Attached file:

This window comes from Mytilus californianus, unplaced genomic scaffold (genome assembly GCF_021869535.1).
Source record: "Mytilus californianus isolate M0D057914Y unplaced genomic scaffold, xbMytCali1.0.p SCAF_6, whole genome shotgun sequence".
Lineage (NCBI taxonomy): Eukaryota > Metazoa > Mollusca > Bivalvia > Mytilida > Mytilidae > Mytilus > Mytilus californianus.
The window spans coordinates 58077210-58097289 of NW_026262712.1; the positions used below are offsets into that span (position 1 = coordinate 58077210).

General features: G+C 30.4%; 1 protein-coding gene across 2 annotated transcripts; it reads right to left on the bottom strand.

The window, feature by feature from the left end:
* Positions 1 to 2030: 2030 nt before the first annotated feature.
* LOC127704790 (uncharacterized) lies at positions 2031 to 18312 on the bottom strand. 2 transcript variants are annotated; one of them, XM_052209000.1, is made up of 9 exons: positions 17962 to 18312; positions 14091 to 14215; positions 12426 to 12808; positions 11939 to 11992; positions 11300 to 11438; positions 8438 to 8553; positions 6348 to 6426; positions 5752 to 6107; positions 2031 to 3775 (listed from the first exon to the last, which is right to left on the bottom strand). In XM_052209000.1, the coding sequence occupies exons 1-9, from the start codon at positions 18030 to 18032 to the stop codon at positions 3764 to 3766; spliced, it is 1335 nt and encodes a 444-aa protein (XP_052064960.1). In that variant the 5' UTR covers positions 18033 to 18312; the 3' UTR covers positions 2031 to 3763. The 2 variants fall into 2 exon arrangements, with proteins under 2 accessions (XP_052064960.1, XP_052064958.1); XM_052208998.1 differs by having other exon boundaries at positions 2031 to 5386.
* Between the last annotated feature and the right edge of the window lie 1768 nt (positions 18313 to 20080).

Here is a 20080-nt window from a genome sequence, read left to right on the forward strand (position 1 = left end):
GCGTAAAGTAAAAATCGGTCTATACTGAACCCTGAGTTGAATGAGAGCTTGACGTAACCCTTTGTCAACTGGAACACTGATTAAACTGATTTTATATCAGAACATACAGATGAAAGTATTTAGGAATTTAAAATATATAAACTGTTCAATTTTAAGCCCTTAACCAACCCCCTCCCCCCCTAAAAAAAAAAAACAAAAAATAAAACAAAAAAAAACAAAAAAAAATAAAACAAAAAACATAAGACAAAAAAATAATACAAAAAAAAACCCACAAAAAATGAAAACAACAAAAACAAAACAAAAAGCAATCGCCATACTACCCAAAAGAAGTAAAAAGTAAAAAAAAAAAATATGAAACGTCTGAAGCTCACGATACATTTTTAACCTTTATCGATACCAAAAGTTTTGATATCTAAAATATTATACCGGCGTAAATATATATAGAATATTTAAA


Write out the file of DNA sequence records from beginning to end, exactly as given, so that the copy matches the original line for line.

This window comes from Mytilus californianus, unplaced genomic scaffold (genome assembly GCF_021869535.1).
Source record: "Mytilus californianus isolate M0D057914Y unplaced genomic scaffold, xbMytCali1.0.p SCAF_6, whole genome shotgun sequence".
Lineage (NCBI taxonomy): Eukaryota > Metazoa > Mollusca > Bivalvia > Mytilida > Mytilidae > Mytilus > Mytilus californianus.
The window spans coordinates 58077210-58097289 of NW_026262712.1; the positions used below are offsets into that span (position 1 = coordinate 58077210).

General features: G+C 30.4%; 1 protein-coding gene across 2 annotated transcripts; it reads right to left on the bottom strand.

The window, feature by feature from the left end:
* Positions 1 to 2030: 2030 nt before the first annotated feature.
* LOC127704790 (uncharacterized) lies at positions 2031 to 18312 on the bottom strand. 2 transcript variants are annotated; one of them, XM_052209000.1, is made up of 9 exons: positions 17962 to 18312; positions 14091 to 14215; positions 12426 to 12808; positions 11939 to 11992; positions 11300 to 11438; positions 8438 to 8553; positions 6348 to 6426; positions 5752 to 6107; positions 2031 to 3775 (listed from the first exon to the last, which is right to left on the bottom strand). In XM_052209000.1, the coding sequence occupies exons 1-9, from the start codon at positions 18030 to 18032 to the stop codon at positions 3764 to 3766; spliced, it is 1335 nt and encodes a 444-aa protein (XP_052064960.1). In that variant the 5' UTR covers positions 18033 to 18312; the 3' UTR covers positions 2031 to 3763. The 2 variants fall into 2 exon arrangements, with proteins under 2 accessions (XP_052064960.1, XP_052064958.1); XM_052208998.1 differs by having other exon boundaries at positions 2031 to 5386.
* Between the last annotated feature and the right edge of the window lie 1768 nt (positions 18313 to 20080).

Here is a 20080-nt window from a genome sequence, read left to right on the forward strand (position 1 = left end):
GCGTAAAGTAAAAATCGGTCTATACTGAACCCTGAGTTGAATGAGAGCTTGACGTAACCCTTTGTCAACTGGAACACTGATTAAACTGATTTTATATCAGAACATACAGATGAAAGTATTTAGGAATTTAAAATATATAAACTGTTCAATTTTAAGCCCTTAACCAACCCCCTCCCCCCCTAAAAAAAAAAAACAAAAAATAAAACAAAAAAAAACAAAAAAAAATAAAACAAAAAACATAAGACAAAAAAATAATACAAAAAAAAACCCACAAAAAATGAAAACAACAAAAACAAAACAAAAAGCAATCGCCATACTACCCAAAAGAAGTAAAAAGTAAAAAAAAAAAATATGAAACGTCTGAAGCTCACGATACATTTTTAACCTTTATCGATACCAAAAGTTTTGATATCTAAAATATTATACCGGCGTAAATATATATAGAATATTTAAA